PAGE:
Review of longevity technology in Passengers (movie)

This isn’t a film review, but a review of longevity technology in the 2016 movie. For those not familiar with the plot the film is about a totally automated interstellar craft with 5,000 “passengers” – humans in suspended animation on their way to a newly colonised planet. During the 120 year journey a fault results in one of the passengers being awakened 90 years early and raises the moral dilemma of would you wake someone else up to keep you company even if you knew they would die with you before arriving. It’s a Hollywood blockbuster so this interesting and realistic should-I, shouldn’t-I question is crammed into a disaster movie set on a nuclear fusion powered spaceship, though there is a great scene  where they lose gravity while someone is in a swimming pool and so suddenly finds herself swimming in a giant bubble with no up or down.
For full synopsis and trailer check out IMDB.

Longevity Technology References

My main criticism is that by the time human technology has advanced so far that interstellar colonisation is routine then aging would be a long distant memory. Even it hadn’t been possible to prevent death entirely it would certainly have been slowed enough that a 90 year inconvenience would be survivable. But given the entire plot and dilemma revolves around their inevitable death I understand the movie has to overlook this! And as a side thought, even when people do live forever they may still go into suspended animation for long journeys – perhaps to minimise boredom or save resources.

The interesting medical technology in the film revolves around the Autodoc – a diagnosis and treatment chamber along the lines of the reconstruction chamber in The Fifth Element but with a sleeker design. With a quick body length scan it was able to diagnose over 600 faults in one character and predict their time of death. For less critical patients (though in this case, already dead – don’t ask, it’s a fun sci-fi!) Autodoc is equipped with a range of robotic surgical instruments and injection devices. It’s control panel flashed up a couple of times listing available procedures with included stem cells treatments but it was too fast to read any more so will have to wait for the DVD 😉

Autodoc from Passengers film

With the Tricorder XPRIZE to be announced in a few months (which will automatically diagnose a set of 12 diseases ) I’m looking forward to an Autodoc being developed early in the 2030s – version 1 might not be able to fix everything but the majority of today’s illnesses really could be diagnosed and treated that quickly in the not too distant future.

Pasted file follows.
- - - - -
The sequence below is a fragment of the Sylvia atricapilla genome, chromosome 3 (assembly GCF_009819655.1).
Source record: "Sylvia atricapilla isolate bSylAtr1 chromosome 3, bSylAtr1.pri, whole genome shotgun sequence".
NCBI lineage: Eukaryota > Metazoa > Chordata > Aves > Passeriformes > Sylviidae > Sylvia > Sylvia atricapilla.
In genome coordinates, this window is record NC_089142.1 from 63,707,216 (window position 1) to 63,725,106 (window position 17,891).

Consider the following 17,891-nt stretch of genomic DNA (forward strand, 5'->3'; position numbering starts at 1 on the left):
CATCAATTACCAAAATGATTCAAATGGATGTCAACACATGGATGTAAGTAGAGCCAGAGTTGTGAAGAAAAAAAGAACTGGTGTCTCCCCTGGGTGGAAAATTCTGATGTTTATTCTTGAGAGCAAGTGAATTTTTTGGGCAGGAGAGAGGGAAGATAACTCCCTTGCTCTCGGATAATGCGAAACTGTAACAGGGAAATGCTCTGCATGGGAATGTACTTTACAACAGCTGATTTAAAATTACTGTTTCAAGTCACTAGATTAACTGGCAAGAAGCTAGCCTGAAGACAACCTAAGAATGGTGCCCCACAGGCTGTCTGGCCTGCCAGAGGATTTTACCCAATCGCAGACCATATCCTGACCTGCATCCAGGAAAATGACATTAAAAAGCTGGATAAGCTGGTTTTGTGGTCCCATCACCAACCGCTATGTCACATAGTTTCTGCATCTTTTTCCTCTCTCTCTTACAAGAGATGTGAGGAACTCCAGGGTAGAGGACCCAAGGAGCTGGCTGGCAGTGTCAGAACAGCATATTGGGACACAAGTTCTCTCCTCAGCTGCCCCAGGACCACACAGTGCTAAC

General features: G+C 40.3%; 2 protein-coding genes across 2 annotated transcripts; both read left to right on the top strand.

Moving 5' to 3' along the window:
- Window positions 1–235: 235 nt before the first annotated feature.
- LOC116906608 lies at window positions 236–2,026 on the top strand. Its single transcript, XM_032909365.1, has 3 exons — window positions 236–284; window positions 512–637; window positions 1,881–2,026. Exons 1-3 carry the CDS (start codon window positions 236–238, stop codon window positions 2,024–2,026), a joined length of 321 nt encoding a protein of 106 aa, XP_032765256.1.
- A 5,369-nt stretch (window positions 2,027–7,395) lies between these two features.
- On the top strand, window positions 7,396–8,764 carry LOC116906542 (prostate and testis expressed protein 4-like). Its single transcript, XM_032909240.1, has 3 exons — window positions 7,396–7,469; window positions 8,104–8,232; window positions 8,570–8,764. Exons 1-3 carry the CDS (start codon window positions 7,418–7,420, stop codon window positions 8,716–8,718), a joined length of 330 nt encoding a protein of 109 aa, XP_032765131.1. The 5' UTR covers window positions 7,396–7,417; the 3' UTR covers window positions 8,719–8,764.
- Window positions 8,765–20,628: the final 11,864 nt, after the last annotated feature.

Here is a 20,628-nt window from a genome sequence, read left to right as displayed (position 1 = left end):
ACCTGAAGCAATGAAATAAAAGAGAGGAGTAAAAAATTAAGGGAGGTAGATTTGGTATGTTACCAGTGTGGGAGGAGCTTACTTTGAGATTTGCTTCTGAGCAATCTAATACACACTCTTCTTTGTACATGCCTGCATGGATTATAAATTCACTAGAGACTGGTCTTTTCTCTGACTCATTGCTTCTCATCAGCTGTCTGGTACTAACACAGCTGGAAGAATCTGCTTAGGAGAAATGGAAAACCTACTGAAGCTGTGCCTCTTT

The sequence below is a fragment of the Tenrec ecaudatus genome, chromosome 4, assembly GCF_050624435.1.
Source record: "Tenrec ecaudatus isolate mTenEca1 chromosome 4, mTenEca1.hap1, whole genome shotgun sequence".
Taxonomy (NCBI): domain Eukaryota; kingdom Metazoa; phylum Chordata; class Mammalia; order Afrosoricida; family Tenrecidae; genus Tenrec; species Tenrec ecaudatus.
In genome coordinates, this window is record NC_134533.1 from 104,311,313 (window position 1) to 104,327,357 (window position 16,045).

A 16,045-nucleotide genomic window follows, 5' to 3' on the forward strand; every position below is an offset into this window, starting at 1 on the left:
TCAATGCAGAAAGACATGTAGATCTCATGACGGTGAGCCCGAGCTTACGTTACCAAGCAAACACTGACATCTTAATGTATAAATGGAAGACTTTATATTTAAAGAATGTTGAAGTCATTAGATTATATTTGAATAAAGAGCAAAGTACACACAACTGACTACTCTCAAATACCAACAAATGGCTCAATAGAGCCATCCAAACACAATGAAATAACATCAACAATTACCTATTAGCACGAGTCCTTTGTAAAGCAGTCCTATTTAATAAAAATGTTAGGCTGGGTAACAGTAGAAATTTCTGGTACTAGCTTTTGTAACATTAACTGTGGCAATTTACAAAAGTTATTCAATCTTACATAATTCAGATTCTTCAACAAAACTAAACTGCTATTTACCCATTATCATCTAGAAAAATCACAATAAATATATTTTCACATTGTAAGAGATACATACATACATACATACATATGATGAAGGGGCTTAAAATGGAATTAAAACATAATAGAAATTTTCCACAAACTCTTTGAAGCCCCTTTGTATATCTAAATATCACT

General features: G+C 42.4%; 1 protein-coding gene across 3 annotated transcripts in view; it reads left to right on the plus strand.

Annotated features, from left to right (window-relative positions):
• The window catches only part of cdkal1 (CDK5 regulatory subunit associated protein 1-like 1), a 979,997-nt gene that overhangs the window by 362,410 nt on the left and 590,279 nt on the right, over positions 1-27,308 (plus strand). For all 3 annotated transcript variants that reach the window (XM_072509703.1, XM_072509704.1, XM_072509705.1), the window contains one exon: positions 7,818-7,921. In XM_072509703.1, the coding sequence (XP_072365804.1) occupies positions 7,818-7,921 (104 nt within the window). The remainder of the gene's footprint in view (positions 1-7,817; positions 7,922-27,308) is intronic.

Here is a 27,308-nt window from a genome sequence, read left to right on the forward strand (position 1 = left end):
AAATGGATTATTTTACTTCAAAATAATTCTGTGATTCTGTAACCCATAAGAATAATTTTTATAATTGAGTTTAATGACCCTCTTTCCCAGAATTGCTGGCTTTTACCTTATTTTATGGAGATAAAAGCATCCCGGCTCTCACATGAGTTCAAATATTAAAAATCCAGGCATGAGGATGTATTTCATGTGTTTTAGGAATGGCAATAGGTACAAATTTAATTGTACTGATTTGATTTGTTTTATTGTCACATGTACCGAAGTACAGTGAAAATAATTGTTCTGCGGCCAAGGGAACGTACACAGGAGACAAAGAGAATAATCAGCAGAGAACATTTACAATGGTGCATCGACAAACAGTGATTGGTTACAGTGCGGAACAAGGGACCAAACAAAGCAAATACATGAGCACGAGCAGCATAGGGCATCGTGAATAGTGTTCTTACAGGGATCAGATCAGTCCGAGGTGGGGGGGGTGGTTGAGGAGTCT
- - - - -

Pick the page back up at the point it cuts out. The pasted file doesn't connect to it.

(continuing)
Chip sandwich anyone? Human on a chip and chip on a cell

Two research announcements caught my eye today which show that healthcare has turned into a technology and is therefore improving exponentially.

Firstly the Institute of Microelectronics Barcelona have attached barcode chips to immature egg cells. Initially to be used for assisted reproduction when eggs need to be tracked and monitored, this could easily be modified to tag any cells which could then help with diagnosis – for example (and I’m totally guessing here) a batch of chipped cells could be injected or swallowed and then the whole body scanned to monitor where they end up – highlighted if organs are working as expected.

Then (on the other side of the chip sandwich) theres the human on a microfluidic chip. The Fraunhofer Institute for Material and Beam Technology have created a 1:100,000 scale human being (the organs anyway) which allows drugs to be checked for toxicity and efficacy in a much more realistic environment than today’s simple tissue samples. A device like this potentially allows every organ in the body to be tested early in the drug development process, minimising the risk of problems that only occur when the drug interacts with a living human body.


And in case you’re thinking that’s still a lot of work to do all that testing – check out this video on the BBC News website showing not only automated testing, but a robot that always makes its own decisions about what to test to make it even more efficient:

Kurzweil v Hawking – good AI, bad AI

When I read Ray Kurzweil’s Singularity is Near, which was the seed for wanting to live forever, the only thing I disagreed with Ray about was his assumption that the inevitable super intelligent AI (due to the exponential growth in technology) would be benevolent and care for humans like pets or a scientific curiosity.

It looks like Prof Stephen Hawking’s view is nearer mine (BBC News – Hawking: AI could end human race) that it would treat us like vermin or with total disregard for our welfare – as most animals on this planet probably experience the human race. Worst case, it’s Matrix-style and somehow we turn into food for our own creation.

And how would we stop it? Let’s assume we have created a new super-powerful AI using neural network chips or quantum computers – would we even know that it had gained self-awareness? While we’re still studing it and running TUring tests, if it decides to be bad it would easily circumvent any barriers we had put in place to prevent it spreading – just think how many flaws hackers have discovered in apparently secure websites and then imagine what a super-mega-uber-geek could find. How quickly could it take control of every computer and network router? Then give it a few more hours of processing to figure out how to take over production plants to create its own real-world compatriates – robot armies are already in production, one day its likely we won’t be worrying about who has the biggest army but what?

“Yet across the gulf of space, minds that are to our minds as ours are to those of the beasts that perish, intellects vast and cool and unsympathetic, regarded this earth with envious eyes, and slowly and surely drew their plans against us.”
― H.G. Wells, The War of the Worlds